Michael Avenatti freed from New York City jail after two-week virus quarantine
Celebrity lawyer Michael Avenatti, who was convicted of trying to extort millions of dollars from Nike Inc., was temporarily freed from a New York jail after a two-week quarantine and will head to California to serve a 90-day home confinement, his lawyer said.
Dean Steward said in an email that Avenatti was let out of Manhattan’s Metropolitan Correctional Center on Friday morning and will spend the confinement period preparing for two more criminal trials, one in California and another in New York.
Avenatti, who gained a national profile while representing the adult-film actress Stormy Daniels in a lawsuit against President Donald Trump, had asked to be released early, citing the risk that he might contract the coronavirus, which can spread easily in tightly packed jails and prisons. Avenatti had pneumonia late last year and is very susceptible to respiratory issues, Steward said.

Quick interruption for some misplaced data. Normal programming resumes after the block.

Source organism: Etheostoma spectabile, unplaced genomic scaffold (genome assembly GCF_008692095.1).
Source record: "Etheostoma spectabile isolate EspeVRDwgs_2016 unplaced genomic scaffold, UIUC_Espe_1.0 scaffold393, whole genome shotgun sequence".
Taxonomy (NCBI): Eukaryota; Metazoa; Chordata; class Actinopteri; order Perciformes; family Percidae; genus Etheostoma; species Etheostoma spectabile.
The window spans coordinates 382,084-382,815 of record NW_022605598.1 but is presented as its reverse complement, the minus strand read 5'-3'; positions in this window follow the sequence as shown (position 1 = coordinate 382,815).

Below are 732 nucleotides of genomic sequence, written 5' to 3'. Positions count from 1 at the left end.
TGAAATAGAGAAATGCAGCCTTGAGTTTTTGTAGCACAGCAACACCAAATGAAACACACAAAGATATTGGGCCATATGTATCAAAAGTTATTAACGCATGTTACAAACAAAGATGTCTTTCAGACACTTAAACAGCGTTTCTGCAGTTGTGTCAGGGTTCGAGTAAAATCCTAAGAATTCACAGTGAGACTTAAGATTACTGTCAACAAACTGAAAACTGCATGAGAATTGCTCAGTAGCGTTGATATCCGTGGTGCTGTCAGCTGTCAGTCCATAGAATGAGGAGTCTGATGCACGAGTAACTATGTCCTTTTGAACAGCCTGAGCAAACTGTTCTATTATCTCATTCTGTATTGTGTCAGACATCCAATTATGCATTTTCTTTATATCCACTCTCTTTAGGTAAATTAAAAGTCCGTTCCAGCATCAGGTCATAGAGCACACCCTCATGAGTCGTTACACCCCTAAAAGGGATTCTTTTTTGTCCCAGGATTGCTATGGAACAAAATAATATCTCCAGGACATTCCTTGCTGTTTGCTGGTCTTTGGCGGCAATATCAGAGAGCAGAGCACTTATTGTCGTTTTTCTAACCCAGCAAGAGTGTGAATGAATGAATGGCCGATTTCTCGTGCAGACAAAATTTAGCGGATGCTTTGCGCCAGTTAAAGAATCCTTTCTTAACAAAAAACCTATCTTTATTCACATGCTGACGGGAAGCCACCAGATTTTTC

Thousands of non-violent inmates across the U.S. have been released early or allowed to serve home confinement due to the risk of infection, though civil rights groups say far more need to be let out to prevent a high death rate.
Avenatti didn’t immediately respond to a message seeking comment.
His release was conditioned on a $1 million bond and agreement to submit to GPS monitoring, according to an April 10 order by U.S. District Judge James V. Selna in Santa Ana, California, where one of his trials will take place. Avenatti will be confined at the home of a third party in Venice, California, the order said.
In the California trial, currently scheduled for August, Avenatti is accused of defrauding several of his clients. His next New York trial, over allegations he stole Daniels’s book advance, was postponed from April to July, and Steward said he would not be surprised if it was delayed again.
Avenatti has denied wrongdoing in all three cases and claims they’re politically motivated as a result of his clash with Trump.